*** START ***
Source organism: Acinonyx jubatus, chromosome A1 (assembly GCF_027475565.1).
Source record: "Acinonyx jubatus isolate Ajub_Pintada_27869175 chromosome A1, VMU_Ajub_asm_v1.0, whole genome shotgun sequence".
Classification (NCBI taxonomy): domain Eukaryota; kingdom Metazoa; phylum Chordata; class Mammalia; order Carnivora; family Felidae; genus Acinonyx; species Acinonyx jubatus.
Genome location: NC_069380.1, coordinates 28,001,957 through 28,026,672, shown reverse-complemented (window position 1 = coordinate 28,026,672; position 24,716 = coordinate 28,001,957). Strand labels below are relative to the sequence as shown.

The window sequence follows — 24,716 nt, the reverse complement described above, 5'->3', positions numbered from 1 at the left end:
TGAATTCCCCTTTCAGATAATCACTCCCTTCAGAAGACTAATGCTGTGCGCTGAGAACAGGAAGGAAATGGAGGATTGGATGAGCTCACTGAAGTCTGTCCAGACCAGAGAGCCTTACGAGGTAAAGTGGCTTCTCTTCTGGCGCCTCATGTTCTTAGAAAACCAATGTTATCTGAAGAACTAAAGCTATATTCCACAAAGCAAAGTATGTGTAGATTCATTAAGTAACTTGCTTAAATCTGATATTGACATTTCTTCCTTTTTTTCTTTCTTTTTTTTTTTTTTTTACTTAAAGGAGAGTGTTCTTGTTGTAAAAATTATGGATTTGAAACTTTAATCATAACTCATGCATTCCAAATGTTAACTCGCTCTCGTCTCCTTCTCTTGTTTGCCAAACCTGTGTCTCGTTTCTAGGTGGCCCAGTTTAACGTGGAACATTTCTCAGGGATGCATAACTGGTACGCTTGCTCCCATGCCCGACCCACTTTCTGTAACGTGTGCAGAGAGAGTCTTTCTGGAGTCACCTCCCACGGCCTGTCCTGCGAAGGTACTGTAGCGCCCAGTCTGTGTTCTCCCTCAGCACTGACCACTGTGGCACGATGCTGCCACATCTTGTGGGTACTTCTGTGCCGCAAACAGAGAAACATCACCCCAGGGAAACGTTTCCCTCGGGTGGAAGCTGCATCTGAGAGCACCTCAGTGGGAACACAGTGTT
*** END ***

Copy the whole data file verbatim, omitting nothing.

Source organism: Acinonyx jubatus, chromosome A1 (assembly GCF_027475565.1).
Source record: "Acinonyx jubatus isolate Ajub_Pintada_27869175 chromosome A1, VMU_Ajub_asm_v1.0, whole genome shotgun sequence".
Classification (NCBI taxonomy): domain Eukaryota; kingdom Metazoa; phylum Chordata; class Mammalia; order Carnivora; family Felidae; genus Acinonyx; species Acinonyx jubatus.
Genome location: NC_069380.1, coordinates 28,001,957 through 28,026,672, shown reverse-complemented (window position 1 = coordinate 28,026,672; position 24,716 = coordinate 28,001,957). Strand labels below are relative to the sequence as shown.

The window sequence follows — 24,716 nt, the reverse complement described above, 5'->3', positions numbered from 1 at the left end:
TGAATTCCCCTTTCAGATAATCACTCCCTTCAGAAGACTAATGCTGTGCGCTGAGAACAGGAAGGAAATGGAGGATTGGATGAGCTCACTGAAGTCTGTCCAGACCAGAGAGCCTTACGAGGTAAAGTGGCTTCTCTTCTGGCGCCTCATGTTCTTAGAAAACCAATGTTATCTGAAGAACTAAAGCTATATTCCACAAAGCAAAGTATGTGTAGATTCATTAAGTAACTTGCTTAAATCTGATATTGACATTTCTTCCTTTTTTTCTTTCTTTTTTTTTTTTTTTTACTTAAAGGAGAGTGTTCTTGTTGTAAAAATTATGGATTTGAAACTTTAATCATAACTCATGCATTCCAAATGTTAACTCGCTCTCGTCTCCTTCTCTTGTTTGCCAAACCTGTGTCTCGTTTCTAGGTGGCCCAGTTTAACGTGGAACATTTCTCAGGGATGCATAACTGGTACGCTTGCTCCCATGCCCGACCCACTTTCTGTAACGTGTGCAGAGAGAGTCTTTCTGGAGTCACCTCCCACGGCCTGTCCTGCGAAGGTACTGTAGCGCCCAGTCTGTGTTCTCCCTCAGCACTGACCACTGTGGCACGATGCTGCCACATCTTGTGGGTACTTCTGTGCCGCAAACAGAGAAACATCACCCCAGGGAAACGTTTCCCTCGGGTGGAAGCTGCATCTGAGAGCACCTCAGTGGGAACACAGTGTT